62. @Marilynn And there you go again, making assumptions about me, just like I made assumptions about you, and then gave you the benefit of the doubt with the data you provided about yourself. There is a reason I do not boast about things outside of the knowledge I gained from studying Information Technology. Do you know why? Because even though IT is what I majored in, there isn’t a single thing I put my entire focus on to making a living that is why. Out of all four books listed under my writer profile on Goodreads, although only two books were rated, both got five stars and only one was from somebody I did know, because I know for a fact that the one I did know is not in the habit of creating multiple accounts at sites. Also, after an aunt got one of my stories, one of her grandkids read it and took it to school and praised. Another time, another relative got at least one of my stories and I somehow got word that somebody at a school was interested. You call that not being a writer? Yes, you can call of those hearsay, but so is your evidence for how piracy hurts writers. Yes, writing is not my main source of income, but neither is anything else, such and iOS and Android programming and onsite troubleshooting for computers, with potential that somebody who has tons of experience and has Microsoft certification, as well as A+, can confirm. I guess that, unlike me, your assumptions don’t change based on new data.

    As for your comments, regarding that writers do not continue to write for the joy of it, I guess that is the reason why John Grisham and them have been going downhill. After all, I know somebody who liked John Grisham, but noticed a decline in quality. However, experience blinds people to truth, just as much, if not more so than ignorance. Just like I have most likely revealed my form greed, you have shown your greed, the same form greed that every pro writers suffers from called pride. Being a writer, you should understand that what Christians call the seven deadly sins is really just one item with all the other six being a sub item either because it is a form of that item or it cannot exist in darkness without it. Even if there have been a lot of times, you are bound by your mortality be wrong at some point. All I know, is that I doubt that the point when a writers becomes obsessed with money over writing for the heck of that they will enjoy it or produce good stories anymore, just like almost every movie in America is terrible because it lacks a story.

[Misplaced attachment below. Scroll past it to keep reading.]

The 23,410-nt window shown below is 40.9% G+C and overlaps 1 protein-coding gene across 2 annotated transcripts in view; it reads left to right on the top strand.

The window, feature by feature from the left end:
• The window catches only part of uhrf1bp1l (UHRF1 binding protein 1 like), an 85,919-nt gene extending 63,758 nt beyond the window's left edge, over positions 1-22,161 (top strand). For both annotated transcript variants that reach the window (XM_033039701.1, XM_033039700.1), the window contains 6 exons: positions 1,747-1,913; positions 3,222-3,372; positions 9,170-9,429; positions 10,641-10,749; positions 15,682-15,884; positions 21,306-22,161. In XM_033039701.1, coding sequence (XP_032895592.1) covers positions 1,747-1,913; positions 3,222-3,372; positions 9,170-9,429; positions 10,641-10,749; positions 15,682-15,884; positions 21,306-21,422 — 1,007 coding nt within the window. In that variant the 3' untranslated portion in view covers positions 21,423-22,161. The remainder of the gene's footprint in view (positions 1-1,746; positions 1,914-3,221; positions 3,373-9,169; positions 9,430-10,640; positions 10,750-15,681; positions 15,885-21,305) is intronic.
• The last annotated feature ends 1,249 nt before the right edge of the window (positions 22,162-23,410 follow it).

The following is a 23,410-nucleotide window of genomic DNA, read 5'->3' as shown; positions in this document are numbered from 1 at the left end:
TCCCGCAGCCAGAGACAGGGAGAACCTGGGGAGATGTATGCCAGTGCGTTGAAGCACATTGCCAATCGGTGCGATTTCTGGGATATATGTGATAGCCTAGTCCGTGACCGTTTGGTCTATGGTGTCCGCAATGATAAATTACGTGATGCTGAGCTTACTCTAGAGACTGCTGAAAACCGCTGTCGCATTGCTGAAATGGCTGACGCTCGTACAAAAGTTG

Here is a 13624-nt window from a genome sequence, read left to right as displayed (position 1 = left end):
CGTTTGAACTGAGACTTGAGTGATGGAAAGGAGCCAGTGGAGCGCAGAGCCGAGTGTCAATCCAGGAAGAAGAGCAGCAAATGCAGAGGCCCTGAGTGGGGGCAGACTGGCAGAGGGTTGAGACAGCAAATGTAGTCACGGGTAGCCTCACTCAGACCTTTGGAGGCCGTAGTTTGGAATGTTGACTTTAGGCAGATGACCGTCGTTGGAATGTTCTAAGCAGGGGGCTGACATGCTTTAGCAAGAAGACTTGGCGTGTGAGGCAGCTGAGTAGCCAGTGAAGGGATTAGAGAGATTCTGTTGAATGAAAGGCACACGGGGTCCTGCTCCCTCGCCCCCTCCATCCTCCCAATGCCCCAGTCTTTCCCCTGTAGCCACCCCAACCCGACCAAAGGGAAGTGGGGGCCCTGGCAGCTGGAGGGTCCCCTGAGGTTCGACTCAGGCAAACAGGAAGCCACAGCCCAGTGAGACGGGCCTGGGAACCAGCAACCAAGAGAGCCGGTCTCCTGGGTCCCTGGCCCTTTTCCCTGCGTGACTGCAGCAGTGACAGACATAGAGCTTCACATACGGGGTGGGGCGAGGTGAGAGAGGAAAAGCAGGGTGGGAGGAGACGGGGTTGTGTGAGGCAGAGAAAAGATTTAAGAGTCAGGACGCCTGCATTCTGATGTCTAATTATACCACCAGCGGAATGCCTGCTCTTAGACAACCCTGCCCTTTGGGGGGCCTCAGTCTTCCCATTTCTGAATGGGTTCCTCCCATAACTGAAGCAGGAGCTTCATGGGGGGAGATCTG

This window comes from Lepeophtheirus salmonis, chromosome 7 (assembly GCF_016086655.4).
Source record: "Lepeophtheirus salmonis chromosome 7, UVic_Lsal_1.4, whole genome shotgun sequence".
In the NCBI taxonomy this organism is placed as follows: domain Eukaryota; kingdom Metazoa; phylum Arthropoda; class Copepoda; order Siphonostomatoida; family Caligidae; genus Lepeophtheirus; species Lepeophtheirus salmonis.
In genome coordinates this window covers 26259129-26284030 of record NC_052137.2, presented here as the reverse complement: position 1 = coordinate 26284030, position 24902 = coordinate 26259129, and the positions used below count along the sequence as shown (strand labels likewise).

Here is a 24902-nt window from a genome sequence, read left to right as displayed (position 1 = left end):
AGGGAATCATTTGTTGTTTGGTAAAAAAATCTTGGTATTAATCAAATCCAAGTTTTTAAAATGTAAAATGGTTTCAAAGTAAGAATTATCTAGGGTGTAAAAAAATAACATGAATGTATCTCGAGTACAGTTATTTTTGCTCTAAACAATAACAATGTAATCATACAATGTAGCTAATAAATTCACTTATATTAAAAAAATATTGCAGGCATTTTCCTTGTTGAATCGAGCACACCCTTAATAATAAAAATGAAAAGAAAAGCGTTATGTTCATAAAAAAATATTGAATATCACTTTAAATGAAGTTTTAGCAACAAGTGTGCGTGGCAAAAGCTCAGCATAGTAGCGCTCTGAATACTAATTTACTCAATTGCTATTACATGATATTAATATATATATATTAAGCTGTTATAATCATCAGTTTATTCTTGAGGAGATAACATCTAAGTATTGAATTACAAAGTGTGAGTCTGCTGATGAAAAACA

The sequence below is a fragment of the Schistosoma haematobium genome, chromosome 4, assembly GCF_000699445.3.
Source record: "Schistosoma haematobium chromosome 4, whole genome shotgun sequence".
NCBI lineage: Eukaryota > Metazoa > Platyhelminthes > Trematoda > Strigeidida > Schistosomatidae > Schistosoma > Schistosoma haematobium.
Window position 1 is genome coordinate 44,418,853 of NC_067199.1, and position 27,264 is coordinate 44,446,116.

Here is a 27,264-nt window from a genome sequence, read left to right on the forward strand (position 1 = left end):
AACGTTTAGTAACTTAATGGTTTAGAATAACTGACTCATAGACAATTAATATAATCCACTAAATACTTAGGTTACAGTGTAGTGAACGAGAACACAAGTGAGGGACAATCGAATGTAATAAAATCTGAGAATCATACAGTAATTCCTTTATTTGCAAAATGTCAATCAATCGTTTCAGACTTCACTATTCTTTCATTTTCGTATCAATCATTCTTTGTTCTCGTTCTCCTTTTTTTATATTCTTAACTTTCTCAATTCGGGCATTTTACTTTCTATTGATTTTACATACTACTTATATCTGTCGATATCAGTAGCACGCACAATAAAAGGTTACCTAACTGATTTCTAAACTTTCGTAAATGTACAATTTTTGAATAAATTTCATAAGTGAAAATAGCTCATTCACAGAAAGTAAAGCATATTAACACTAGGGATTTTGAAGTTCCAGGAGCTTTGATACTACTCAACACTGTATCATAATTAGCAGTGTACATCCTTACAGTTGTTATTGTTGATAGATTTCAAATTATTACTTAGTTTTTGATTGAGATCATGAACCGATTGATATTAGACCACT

As for the link that you keep referring to, as well as the fact that you look down on me for my inexperience, just like I looked down on you for appearing to not understand technology or even thinking that achieving 0% piracy is more possible than having 100% of your target audience buying your work , I cannot really take that link as truth. I sure do not link to sites or servers I run in discussions like this because I know that I do not know everything and such linking is not credible, but the basic knowledge I have gained. I will give you credit in that article though that people definitely inspired by other works and ideas, but thinking your experience outweighs my secenarios sure tells me that you forgot that experience is not everything.

  63. @ Howard observed, “Frank – you really have to laugh don’t you … you would learn more from reading Alice in Wonderland.”
    What an apt comparison.
    Of course crying would be an equally appropriate reaction. The summary execution that is a “takedown notice” illustrates how filthy lucre has overtaken even the temple of literature where we thought that truth had safe harbor. A takedown notice has the effect of judge and jury finding for the plaintiff, all without the inconvenience of a trial, all without the inconvenience of due process.
    What have we sold for those few shekels enumerated in our royalty reports?

  64. Frank:: indeed.

    Alice: “If I had a world of my own, everything would be nonsense. Nothing would be what it is because everything would be what it isn’t. And contrary-wise; what it is it wouldn’t be, and what it wouldn’t be, it would. You see? ”


    “It’s life, Jim, but not as we know it”

  65. Pride? For stating my credentials in a matter-of-fact way when you questioned my knowledge?

    I thought about that while I ate supper and decided I don’t feel any particular pride about that part of my life when I acquired so much knowledge and history in the early days of ebooks. I’m not ashamed of it, but I have no real pride.